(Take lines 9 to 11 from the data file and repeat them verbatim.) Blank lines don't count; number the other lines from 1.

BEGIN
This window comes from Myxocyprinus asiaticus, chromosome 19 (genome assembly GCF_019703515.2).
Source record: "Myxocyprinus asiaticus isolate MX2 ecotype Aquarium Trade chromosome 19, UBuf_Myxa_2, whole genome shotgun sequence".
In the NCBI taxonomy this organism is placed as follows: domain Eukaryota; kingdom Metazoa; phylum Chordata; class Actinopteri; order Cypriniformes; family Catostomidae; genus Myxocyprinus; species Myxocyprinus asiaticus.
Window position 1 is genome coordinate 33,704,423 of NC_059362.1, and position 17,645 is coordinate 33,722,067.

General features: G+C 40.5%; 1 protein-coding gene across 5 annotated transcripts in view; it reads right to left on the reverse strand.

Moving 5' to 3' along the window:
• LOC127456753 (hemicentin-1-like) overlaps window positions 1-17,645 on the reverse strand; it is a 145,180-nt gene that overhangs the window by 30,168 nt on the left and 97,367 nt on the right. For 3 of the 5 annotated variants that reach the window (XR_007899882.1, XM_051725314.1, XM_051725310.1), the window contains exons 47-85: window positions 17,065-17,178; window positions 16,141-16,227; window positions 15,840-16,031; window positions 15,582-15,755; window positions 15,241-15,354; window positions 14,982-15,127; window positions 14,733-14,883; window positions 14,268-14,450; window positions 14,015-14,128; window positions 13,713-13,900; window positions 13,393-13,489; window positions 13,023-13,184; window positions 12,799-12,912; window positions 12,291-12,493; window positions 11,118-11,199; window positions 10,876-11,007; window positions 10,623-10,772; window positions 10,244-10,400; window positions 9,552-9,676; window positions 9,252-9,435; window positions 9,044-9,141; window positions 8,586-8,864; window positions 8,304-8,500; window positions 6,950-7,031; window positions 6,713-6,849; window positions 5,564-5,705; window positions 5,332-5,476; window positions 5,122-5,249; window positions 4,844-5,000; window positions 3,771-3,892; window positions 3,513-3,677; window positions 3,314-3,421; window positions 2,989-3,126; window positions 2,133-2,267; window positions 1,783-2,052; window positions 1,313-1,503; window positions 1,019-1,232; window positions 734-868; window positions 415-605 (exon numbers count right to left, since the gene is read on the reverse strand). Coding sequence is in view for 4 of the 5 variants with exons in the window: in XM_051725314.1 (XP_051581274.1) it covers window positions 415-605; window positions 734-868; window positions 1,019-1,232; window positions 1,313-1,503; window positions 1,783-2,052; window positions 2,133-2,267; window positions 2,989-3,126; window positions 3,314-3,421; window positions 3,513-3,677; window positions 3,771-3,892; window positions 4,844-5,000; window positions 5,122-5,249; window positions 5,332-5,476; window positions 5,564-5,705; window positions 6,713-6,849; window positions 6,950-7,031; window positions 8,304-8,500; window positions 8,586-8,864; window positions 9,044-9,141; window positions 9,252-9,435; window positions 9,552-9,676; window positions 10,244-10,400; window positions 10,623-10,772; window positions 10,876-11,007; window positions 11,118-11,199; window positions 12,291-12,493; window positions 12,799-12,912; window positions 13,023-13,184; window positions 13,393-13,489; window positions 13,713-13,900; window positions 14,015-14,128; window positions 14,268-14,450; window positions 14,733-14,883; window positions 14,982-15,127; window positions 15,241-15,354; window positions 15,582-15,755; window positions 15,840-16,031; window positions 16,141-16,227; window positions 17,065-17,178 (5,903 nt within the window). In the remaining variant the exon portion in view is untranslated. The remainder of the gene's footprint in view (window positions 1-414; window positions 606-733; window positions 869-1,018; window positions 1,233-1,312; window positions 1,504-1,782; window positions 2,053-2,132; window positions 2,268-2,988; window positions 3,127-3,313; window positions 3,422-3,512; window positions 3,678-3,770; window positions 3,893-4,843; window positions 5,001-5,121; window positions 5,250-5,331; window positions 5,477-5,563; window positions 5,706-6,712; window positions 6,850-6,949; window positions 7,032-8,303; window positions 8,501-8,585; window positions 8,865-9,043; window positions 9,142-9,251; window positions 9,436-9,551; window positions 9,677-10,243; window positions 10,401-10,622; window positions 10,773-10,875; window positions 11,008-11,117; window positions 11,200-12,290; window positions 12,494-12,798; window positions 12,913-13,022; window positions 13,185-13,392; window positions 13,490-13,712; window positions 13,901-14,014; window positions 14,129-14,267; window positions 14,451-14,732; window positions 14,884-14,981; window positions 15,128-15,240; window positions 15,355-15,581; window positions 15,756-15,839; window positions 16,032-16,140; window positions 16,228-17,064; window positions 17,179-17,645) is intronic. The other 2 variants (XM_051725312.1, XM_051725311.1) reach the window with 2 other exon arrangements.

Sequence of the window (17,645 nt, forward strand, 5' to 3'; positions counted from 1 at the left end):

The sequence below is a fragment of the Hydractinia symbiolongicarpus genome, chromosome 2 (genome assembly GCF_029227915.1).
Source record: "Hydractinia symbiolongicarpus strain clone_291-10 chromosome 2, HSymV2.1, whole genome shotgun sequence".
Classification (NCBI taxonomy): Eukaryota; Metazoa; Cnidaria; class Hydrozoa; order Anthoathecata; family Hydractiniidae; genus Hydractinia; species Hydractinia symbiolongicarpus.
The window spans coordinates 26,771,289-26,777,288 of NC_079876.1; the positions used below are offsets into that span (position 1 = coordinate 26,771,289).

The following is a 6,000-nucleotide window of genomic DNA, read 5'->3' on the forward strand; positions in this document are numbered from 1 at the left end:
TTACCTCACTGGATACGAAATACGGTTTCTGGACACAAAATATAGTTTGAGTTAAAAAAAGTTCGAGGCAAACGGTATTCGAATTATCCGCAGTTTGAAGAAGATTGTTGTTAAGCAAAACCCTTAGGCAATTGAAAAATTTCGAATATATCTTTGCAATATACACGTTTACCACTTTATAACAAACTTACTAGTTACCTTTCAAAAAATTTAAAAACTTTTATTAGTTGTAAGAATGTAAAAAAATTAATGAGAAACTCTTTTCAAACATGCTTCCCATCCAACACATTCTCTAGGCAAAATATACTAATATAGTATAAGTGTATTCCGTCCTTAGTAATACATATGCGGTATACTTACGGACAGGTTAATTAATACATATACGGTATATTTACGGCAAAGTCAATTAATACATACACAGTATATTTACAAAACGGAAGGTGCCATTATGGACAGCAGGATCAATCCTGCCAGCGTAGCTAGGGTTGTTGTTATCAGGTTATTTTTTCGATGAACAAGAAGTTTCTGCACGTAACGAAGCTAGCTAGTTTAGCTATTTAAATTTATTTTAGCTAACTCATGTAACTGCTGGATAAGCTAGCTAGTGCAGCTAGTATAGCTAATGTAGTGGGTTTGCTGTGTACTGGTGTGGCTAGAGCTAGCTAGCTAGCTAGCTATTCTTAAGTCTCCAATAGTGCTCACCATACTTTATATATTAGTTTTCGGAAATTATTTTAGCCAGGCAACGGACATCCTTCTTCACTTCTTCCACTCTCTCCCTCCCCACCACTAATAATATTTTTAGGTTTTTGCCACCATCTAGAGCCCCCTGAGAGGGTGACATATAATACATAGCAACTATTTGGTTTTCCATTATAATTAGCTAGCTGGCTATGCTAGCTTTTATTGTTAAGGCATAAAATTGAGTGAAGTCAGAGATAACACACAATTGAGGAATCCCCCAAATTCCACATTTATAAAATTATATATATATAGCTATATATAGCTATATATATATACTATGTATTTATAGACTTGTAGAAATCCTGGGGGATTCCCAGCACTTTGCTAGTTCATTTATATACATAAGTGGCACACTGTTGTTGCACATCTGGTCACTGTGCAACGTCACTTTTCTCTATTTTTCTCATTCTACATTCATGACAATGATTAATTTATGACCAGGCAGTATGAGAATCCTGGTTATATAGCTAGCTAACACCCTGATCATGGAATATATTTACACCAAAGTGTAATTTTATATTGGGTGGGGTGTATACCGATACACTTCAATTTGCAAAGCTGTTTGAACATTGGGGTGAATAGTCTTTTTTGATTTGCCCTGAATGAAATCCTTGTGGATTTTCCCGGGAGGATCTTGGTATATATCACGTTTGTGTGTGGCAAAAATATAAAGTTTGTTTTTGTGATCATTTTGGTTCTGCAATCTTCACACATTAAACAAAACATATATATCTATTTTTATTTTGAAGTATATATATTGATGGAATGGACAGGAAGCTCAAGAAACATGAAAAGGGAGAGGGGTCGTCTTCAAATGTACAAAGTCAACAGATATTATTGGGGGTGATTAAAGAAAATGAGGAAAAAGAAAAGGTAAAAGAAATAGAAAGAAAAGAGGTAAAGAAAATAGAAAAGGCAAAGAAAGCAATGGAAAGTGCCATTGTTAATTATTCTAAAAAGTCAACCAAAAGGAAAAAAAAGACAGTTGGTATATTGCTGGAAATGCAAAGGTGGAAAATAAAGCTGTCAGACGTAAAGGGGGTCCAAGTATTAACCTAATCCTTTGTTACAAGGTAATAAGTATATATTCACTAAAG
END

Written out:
The sequence below is a fragment of the Hydractinia symbiolongicarpus genome, chromosome 2 (genome assembly GCF_029227915.1).
Source record: "Hydractinia symbiolongicarpus strain clone_291-10 chromosome 2, HSymV2.1, whole genome shotgun sequence".
Classification (NCBI taxonomy): Eukaryota; Metazoa; Cnidaria; class Hydrozoa; order Anthoathecata; family Hydractiniidae; genus Hydractinia; species Hydractinia symbiolongicarpus.